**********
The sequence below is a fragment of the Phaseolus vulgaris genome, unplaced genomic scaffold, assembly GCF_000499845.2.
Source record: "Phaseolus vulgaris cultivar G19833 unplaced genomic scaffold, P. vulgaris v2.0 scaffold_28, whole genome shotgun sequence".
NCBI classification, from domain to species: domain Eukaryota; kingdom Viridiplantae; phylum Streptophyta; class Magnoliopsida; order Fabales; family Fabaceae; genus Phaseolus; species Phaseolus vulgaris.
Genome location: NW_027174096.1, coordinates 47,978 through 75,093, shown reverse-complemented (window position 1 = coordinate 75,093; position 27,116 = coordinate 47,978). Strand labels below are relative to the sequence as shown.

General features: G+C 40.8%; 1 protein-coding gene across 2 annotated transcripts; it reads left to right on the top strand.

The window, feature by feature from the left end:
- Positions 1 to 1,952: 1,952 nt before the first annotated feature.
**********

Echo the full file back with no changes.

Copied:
The sequence below is a fragment of the Phaseolus vulgaris genome, unplaced genomic scaffold, assembly GCF_000499845.2.
Source record: "Phaseolus vulgaris cultivar G19833 unplaced genomic scaffold, P. vulgaris v2.0 scaffold_28, whole genome shotgun sequence".
NCBI classification, from domain to species: domain Eukaryota; kingdom Viridiplantae; phylum Streptophyta; class Magnoliopsida; order Fabales; family Fabaceae; genus Phaseolus; species Phaseolus vulgaris.
Genome location: NW_027174096.1, coordinates 47,978 through 75,093, shown reverse-complemented (window position 1 = coordinate 75,093; position 27,116 = coordinate 47,978). Strand labels below are relative to the sequence as shown.

General features: G+C 40.8%; 1 protein-coding gene across 2 annotated transcripts; it reads left to right on the top strand.

The window, feature by feature from the left end:
- Positions 1 to 1,952: 1,952 nt before the first annotated feature.